Well, we’re back to this issue again: Deferred Action for Childhood Arrivals. DACA drama is back. The constitutionally questionable program initiated by the Obama White House is the reason immigration became a primary action item. The Trump administration announced last year that they were going to wind down the program, citing White House lawyers’ inability to defend the shaky program. Also, the White House was facing a lawsuit from a group of GOP state attorneys general if they allowed DACA to continue. A six-month enforcement delay was instituted, affording Congress enough time to pass a DACA fix. There was only one problem: The Democratic Party. They’re not going to play ball with the GOP on much, especially with their base in resistance mode. Nevertheless, that doesn’t mean DACA just goes away. So, before we get into how many violent criminal illegals were granted protections, let’s break down this program (via LA Times):
On June 15, 2012, the Obama administration implemented DACA. Under the program, people who came to the United States as children and met several key guidelines would not face deportation for two years, and could then apply to renew their status as a DACA recipient. Immigrants who were approved would also be eligible for work authorization. Nearly 800,000 DACA recipients have received approval to go to school and work legally in the United States.
When DACA became a reality in 2012, it gave a specific group of people protections against deportation. To receive those protections an individual had to have come to the United States prior to turning 16, but be younger than 31 years old. The individual also had to be in or have completed school, and could not have a criminal record.
It also requires the applicant to provide sensitive information, including evidence that they’re here illegally, in order to obtain DACA protections. This is why the immigration activist wing of America is edgy; the government knows where all these people are mostly.
Right now, as both sides debate that will be pretty much amnestied with the two bills being voted on this week, let’s not forget that not every single one of these DACA recipients is an angel. There are some bad people who have obtained protections—and it’s not just misdemeanor antics. We’re taking assault, rape, DUIs, and even a couple cases of child pornography. All of these people were granted DACA protections, despite prior arrests. All told, over 53,792 illegal aliens were granted protections despite some serious run-ins with law enforcement. The figures about these applicants who enrolled into the DACA program this morning are from the years 2012-2018.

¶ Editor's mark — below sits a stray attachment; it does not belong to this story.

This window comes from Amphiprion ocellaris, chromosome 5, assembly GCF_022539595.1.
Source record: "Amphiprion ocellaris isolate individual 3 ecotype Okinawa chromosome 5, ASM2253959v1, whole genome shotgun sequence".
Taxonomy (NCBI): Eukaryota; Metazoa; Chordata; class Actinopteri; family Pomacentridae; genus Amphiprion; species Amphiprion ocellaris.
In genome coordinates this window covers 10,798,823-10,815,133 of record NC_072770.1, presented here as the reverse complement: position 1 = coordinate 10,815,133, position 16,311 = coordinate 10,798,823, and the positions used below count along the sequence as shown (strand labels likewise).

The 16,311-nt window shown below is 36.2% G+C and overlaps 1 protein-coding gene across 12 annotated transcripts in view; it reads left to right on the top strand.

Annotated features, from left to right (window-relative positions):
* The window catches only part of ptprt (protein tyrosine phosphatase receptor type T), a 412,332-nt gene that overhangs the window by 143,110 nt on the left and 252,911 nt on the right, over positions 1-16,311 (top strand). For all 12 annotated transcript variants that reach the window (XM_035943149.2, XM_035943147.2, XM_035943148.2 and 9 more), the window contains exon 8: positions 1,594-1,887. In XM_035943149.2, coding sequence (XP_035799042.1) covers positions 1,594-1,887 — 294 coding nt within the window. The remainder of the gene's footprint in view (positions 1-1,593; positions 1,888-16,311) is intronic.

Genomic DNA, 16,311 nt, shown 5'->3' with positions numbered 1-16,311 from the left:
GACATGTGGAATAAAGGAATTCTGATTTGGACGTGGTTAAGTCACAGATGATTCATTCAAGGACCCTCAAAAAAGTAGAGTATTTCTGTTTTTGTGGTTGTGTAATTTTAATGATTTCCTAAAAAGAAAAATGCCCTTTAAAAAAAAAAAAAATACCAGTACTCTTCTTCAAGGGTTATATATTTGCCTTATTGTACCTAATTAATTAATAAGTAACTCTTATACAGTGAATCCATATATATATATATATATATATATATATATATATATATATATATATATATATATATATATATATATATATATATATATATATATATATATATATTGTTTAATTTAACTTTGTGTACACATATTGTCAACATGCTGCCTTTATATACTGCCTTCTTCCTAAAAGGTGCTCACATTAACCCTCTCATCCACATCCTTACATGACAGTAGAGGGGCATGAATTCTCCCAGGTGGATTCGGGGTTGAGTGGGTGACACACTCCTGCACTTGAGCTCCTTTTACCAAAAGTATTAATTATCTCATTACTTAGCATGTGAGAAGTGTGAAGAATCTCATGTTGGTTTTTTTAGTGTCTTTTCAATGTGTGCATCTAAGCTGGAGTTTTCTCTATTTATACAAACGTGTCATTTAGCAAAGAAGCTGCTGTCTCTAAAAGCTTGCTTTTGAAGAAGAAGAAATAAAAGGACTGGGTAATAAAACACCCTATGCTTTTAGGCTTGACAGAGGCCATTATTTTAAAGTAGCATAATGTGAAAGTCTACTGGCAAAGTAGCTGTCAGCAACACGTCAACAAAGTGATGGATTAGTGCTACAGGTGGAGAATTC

When you just account for the worst of the worst, like assault, battery, weapons-related, rape, contributing to the delinquency of a minor, murder, and other forms of sexual abuse (including statutory rape), that figure is still unacceptably high at 5,861. Yeah, some illegal aliens arrested for murder were granted protections. If that’s not insanity, or signs of a very, very bad immigration policy, I don’t know what to tell you, folks. Here’s the full list. These figures were provided by DHS:
Now, this isn’t new. There have been stories of DACA recipients losing protections due to criminal activity. Yet, the tricky thing here is that arrests alone don’t bar someone from being enrolled in the program, only convictions. Yet, you’d think that someone arrested for murder, child porn, assault, battery, or rape wouldn’t get green lit by the system. Apparently, even on those vicious crimes, it’s possible for illegals to be shielded from deportation.
Right now, every House Democrat, including a sizable portion of moderate Republicans, are starting this discharge petition business that would have allowed them to vote on immigration without going through the GOP leadership. It would have required 218 signatories. They were a few shy, which led to this deal this week, allowing votes to be held on two bills that don’t have much of a shot of passing. Oh, and did I mention that they’re both pretty much awful pieces of legislation, though the Trump White House has said they back both bills. Now, in the meantime, a secondary legal protocol has been set in effect, as the Trump administration filed a legal challenge against DACA in Texas, stating DACA violates the enforcement of federal immigration law, according to NBC News. The motion was filed last Friday. If a Texas federal judge rules in favor of the Trump White House, it would be in conflict with two other lower court rulings, prompting a quick motion for argument before the Supreme Court, as the federal government would argue it would be violating the law no matter what it did, according to the news organization. The Trump White House would ask for a hold on the lower court ruling, allowing the administration to end DACA immediately. Let’s see what happens.